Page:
Wildflowers for attracting butterflies
wildflower plug plant collection
This collection of wildflower plugs provides nectar and larval food for butterflies and is made up of 13 varieties that will arrive in a tray of 104 plants. This will cover an area of approximately 21m², planting 5 plants per 1m².
The plugs are young plants, not seedlings, and cost just over 64 pence each. Each individual plug's root volume is approximately 55cc, with a diameter of 36mm and a depth of 60mm. The top growth will depend on the variety and the time of year.
Below is what you can expect in your collection, depending on availability.
- Kidney vetch, Anthyllis vulneraria - long stems of wholly yellow flowers which provide food for the Blue butterfly and Six Belted Clearwing moth
- Fennel, Foeniculum vulgare - feathery leaves are strongly pungent and yellow flowers which are rich in nectar
- Evening primrose, Oenothera biennis - 60-100cm tall with yellow flowers which are a food source for the Elephant Hawk moth
- Greater mullien, Verbascum thapsus - lovely yellow flowers in summer and is food plant for Mullein moth
- Bird's foot trefoil, Lotus corniculatus - spreading perennial with yellow pea-like flowers, a good food plant for Common Blue, Clouded Yellow Wood White, Green Hairstreak and Dingy Skipper butterflies plus Six Spot Burnet, Chalk Carpet and Straw Belle moths
- Yarrow, Achillea millefolium - 15-40cm tall with white, sometimes pink, flowers, a good food plant for Lime Speck Pug, Wormwood Pug Straw Belle and Tiger moths
- Lesser knapweed, Centaurea nigra - 40-60cm tall perennial with mauve thistle-like flowers, excellent for nectar for migrant butterflies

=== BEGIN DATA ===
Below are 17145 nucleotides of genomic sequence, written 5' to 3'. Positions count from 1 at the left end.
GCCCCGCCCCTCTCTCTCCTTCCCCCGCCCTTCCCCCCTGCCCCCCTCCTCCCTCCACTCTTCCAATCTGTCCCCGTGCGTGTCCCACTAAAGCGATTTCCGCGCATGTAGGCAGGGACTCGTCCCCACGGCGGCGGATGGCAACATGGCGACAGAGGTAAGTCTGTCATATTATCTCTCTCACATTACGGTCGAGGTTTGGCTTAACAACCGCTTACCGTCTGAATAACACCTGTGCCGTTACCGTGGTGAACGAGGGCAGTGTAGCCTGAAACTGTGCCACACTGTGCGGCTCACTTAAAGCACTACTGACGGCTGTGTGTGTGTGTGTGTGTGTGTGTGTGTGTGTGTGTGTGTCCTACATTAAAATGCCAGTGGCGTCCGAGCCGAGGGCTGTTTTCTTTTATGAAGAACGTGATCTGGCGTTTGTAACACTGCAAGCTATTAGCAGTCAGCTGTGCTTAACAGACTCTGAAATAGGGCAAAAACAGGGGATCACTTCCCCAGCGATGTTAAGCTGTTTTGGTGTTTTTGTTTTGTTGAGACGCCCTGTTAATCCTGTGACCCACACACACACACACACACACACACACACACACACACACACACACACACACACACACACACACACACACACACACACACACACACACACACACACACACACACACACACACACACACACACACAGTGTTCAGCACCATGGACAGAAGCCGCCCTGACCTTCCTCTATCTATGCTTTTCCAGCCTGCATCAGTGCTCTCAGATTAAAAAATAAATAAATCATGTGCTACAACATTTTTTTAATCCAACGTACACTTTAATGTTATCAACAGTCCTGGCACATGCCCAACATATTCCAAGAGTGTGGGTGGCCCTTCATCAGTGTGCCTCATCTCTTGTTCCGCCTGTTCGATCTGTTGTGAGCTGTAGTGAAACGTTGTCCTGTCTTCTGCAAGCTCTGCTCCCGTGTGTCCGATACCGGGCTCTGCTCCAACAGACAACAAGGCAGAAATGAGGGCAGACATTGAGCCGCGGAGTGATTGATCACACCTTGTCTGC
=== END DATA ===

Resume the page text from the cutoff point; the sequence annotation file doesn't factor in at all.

- Red valerian, Centranthus ruber - 45cm tall with fragrant red flowers in summer and much loved by butterfies
- Teasel, Dipsacus fullonum - 45-200cm stately perennial with flowers rich in nectar and attractive by all bee species
- Wild carrot, Daucus carota - 30-100cm tall biennial with white flowers which are nectar rich and attractive to hoverflies
- Vipers bugloss, Echium vulgare - 30-100cm tall with blue flowers in June, a favourite nectar source for the Painted Lady butterfly
- Ladys bedstraw, Galium verum - low growing, spreading perennial and yellow flowers food for Humming Hawk and Elephant Hawk moths
- Autumn hawkbit, Leontodon autumnalis - 15-30cm tall with bright yellow dandelion-like flowers, a good late nectar plant
- Cowslip, Primula veris - 10-15cm bunches of yellow bells in May and June which are food source for the Fritillary butterfly and Clay and Rustic moths
- Nottingham catchfly, Silene nutans - perennial with nodding white-greenish flowers providing food for the Campion moth
- Enchanters nightshade, Circaea lutetiana - 30-45cm tall with white flowers that are an excellent food source for the Phoenix moth
- Wood avens, Geum urbanum - 30cm tall with yellow flowers in May, good food plant of the Riband Wave moth
- Hedge woundwort, Stachys sylvatica - 30-60cm tall magenta- purple flowers throughout the summer providing nectar for bees
- Ragged robin, Lychnis flos-cuculi - bright pink flowers provide food for Campion and Lychnis moths
- Garden care: Your plug plants should be planted out as soon as they arrive.